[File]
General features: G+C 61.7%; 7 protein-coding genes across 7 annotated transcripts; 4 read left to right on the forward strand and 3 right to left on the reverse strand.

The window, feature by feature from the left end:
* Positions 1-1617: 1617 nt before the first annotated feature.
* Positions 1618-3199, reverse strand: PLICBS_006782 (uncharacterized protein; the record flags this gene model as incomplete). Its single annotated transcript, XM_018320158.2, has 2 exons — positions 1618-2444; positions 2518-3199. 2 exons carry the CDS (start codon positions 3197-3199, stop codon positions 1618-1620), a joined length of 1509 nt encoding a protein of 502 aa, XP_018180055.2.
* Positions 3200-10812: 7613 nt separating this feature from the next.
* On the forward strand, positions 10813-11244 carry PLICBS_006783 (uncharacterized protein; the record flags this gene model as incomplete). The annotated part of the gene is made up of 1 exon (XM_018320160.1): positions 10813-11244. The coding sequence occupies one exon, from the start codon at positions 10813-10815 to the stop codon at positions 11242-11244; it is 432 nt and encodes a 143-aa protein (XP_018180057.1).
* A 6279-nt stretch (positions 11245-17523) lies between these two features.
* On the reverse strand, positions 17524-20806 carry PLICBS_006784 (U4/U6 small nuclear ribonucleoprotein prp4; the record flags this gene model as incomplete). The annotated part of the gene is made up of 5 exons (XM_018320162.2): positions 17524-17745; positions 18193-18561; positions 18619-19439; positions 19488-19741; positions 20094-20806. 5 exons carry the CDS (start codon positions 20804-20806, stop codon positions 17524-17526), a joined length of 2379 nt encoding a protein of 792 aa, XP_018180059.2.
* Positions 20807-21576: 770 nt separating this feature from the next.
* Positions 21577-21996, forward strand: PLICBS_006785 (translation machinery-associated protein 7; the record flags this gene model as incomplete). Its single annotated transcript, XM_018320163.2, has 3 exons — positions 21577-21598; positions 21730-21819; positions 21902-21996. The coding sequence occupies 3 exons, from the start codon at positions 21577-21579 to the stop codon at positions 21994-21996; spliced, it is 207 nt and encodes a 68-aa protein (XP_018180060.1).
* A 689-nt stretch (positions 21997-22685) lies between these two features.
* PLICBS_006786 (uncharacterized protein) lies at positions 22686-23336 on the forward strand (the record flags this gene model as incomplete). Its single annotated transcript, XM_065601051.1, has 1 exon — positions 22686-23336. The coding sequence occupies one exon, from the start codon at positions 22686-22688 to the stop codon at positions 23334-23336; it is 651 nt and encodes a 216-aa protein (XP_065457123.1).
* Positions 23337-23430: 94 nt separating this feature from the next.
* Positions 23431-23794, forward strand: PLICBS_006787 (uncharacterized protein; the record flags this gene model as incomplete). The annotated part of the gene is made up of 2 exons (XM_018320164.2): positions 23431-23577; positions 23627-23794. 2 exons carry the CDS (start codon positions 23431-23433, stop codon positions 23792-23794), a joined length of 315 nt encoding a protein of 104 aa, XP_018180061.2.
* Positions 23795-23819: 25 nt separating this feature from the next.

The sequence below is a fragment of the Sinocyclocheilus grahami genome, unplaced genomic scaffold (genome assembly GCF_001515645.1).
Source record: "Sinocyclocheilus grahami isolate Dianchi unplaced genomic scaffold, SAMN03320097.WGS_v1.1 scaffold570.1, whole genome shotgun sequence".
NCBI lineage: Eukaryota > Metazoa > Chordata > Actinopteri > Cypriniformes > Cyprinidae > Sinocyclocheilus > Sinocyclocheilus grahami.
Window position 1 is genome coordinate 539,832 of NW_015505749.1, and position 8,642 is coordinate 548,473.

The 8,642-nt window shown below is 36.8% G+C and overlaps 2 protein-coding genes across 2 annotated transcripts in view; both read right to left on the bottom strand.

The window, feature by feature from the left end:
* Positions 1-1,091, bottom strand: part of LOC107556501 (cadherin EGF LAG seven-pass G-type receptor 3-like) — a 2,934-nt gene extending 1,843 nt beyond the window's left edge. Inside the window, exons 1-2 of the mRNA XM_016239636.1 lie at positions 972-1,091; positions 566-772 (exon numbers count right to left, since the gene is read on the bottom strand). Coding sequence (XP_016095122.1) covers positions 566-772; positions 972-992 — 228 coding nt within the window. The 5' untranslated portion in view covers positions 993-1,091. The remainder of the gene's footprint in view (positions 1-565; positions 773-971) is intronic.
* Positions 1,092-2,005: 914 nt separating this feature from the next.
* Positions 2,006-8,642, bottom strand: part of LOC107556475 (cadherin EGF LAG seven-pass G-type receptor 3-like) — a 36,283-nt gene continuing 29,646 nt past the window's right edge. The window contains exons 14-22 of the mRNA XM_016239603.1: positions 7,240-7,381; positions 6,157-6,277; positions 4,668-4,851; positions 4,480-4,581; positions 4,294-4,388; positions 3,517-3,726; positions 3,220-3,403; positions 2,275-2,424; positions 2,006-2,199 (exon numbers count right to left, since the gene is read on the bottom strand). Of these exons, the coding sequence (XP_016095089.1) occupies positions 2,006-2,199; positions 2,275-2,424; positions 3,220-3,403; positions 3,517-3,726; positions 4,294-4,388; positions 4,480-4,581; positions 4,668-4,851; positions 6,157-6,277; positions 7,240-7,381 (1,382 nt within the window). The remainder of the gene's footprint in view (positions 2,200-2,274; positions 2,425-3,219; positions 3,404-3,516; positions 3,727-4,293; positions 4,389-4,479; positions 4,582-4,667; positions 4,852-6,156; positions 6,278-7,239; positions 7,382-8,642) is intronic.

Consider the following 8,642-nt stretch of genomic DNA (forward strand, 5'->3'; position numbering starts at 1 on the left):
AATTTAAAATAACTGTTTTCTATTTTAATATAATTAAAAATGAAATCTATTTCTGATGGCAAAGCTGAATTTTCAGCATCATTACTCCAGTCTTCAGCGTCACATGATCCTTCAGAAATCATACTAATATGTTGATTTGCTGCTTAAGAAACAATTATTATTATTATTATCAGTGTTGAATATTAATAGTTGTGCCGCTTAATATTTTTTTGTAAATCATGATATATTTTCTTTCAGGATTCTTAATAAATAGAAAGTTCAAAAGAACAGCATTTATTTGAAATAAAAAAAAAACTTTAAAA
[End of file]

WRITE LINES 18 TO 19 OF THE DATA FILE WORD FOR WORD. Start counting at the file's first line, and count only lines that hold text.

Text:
NCBI lineage: Eukaryota > Metazoa > Chordata > Actinopteri > Cypriniformes > Cyprinidae > Sinocyclocheilus > Sinocyclocheilus grahami.
Window position 1 is genome coordinate 539,832 of NW_015505749.1, and position 8,642 is coordinate 548,473.